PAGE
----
While epilepsy and cerebral palsy get far more attention as noted outcomes from HIE, the prevalence of learning, attention and behavioral challenges, especially for those who have experienced a more mild outcome from HIE, are a significant burden that need more attention and follow-up care.
October is Learning Disabilities Awareness Month. Hope for HIE is working with several clinicians and researchers, in different projects, and as a part of our Medical Advisory Board, to bring more awareness, education and support to the prevalence of these challenges for our population that may get early sign off by clinicians, but need more in-depth follow up and identification around school age (ages 5-8). In addition, many times learning difficulties can exacerbate behavioral challenges, and lead to the development of anxiety, depression and other conditions.
Like early intervention, early identification of learning, attention and behavioral challenges and disabilities is important for family, school and life success.
Researchers from the Infant Centre of Ireland are trailblazing with the development of apps that may be able to identify earlier cognitive challenges for the HIE community, such as the Babyscreen app.
One of the most valuable resources for families as they suspect a learning difference or disability in HIE is a comprehensive neuropsychological evaluation around school age. The resulting neuropsychological report will give key insights to how a child learns best, what areas of strength and difficulties they are experiencing and therefore can provide helpful insight for not only the family, but the child's educational team.
There is hope with these differences and difficulties as well. Many children learn strategies to work around their differences and important skills such as self-advocacy, and there are many different accommodations that can be written into educational plans to help students adapt.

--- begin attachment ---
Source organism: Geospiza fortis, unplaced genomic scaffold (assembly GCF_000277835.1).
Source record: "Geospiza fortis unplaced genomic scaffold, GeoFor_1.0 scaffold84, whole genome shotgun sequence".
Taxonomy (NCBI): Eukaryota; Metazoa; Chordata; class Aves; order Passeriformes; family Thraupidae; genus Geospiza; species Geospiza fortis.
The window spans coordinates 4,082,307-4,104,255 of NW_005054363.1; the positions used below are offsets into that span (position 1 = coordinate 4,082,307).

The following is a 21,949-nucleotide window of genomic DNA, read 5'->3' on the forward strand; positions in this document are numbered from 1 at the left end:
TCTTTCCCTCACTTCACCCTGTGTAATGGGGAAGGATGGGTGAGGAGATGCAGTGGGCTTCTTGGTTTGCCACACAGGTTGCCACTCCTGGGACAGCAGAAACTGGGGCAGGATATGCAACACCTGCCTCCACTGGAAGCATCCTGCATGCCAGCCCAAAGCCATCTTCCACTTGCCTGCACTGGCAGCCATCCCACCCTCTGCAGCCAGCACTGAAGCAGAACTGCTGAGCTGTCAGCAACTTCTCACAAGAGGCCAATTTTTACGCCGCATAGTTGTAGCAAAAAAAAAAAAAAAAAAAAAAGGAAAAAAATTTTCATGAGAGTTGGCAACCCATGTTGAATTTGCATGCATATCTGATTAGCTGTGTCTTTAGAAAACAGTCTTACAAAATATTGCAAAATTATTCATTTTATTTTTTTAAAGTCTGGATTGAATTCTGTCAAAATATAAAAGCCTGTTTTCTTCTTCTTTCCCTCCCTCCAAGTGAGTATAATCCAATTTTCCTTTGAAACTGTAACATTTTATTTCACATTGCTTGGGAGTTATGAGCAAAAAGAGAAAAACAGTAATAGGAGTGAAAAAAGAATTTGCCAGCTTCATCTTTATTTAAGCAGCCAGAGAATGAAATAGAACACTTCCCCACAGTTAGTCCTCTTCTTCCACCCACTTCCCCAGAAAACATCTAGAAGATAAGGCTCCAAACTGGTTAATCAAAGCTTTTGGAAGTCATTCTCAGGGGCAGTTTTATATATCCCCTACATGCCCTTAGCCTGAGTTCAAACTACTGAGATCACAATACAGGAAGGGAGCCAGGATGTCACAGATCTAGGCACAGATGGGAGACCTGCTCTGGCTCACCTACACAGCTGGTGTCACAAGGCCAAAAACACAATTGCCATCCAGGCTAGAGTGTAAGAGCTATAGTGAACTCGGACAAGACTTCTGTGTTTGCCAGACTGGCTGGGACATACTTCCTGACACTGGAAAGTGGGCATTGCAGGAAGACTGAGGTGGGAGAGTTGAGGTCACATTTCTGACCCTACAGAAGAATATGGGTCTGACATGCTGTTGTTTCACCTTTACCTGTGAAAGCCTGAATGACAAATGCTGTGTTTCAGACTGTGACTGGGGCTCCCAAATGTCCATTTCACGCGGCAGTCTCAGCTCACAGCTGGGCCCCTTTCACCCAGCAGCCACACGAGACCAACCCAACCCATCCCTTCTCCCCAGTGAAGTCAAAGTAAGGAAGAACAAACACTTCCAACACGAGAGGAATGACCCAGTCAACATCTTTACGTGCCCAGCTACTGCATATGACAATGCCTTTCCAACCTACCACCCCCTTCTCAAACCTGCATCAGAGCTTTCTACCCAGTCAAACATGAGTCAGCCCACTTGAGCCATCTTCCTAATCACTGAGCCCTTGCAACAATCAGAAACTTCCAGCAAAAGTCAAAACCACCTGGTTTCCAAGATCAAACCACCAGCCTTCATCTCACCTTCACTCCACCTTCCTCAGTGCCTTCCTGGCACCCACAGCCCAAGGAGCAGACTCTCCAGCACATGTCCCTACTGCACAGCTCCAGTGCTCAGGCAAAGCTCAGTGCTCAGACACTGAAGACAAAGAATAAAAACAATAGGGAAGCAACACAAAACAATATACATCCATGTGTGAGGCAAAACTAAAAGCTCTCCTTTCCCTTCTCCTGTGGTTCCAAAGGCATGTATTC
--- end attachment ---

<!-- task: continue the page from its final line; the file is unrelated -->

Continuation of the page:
Learning, Attention & Behavioral Resources:
- Child Mind Institute
- National Center for Learning Disabilities
- CHADD - Children and Adults with ADD
- ADDitude Magazine
Key Research Reviews on the Prevalence of Learning, Attention & Behavioral Challenges from HIE:
- Neuropsychological and educational problems at school age associated with neonatal encephalopathy
- Long-term cognitive and behavioral consequences of neonatal encephalopathy following perinatal asphyxia: a review
- Systematic review: long‐term cognitive and behavioural outcomes of neonatal hypoxic–ischaemic encephalopathy in children without cerebral palsy
- "More than meets the eye": when the neonatal course may impact several years out
- ADHD linked to oxygen deprivation before birth
- Cognitive and behavioural outcomes: are they impaired in children without cerebral palsy following neonatal hypoxic‐ischaemic encephalopathy?
- Early EEG Grade and Outcome at 5 Years After Mild Neonatal Hypoxic Ischemic Encephalopathy
- Perinatal hypoxia as a risk factor for psychopathology later in life: the role of dopamine and neurotrophins
- Behavioral Outcome in Children with a History of Neonatal Encephalopathy following Perinatal Asphyxia
- Late Diagnosis of Hypoxic-Ischemic Encephalopathy in a Child with Normal Apgar Scores
- Follow-up of the term infant after hypoxic-ischemic encephalopathy
- The long‐term health, social, and financial burden of hypoxic–ischaemic encephalopathy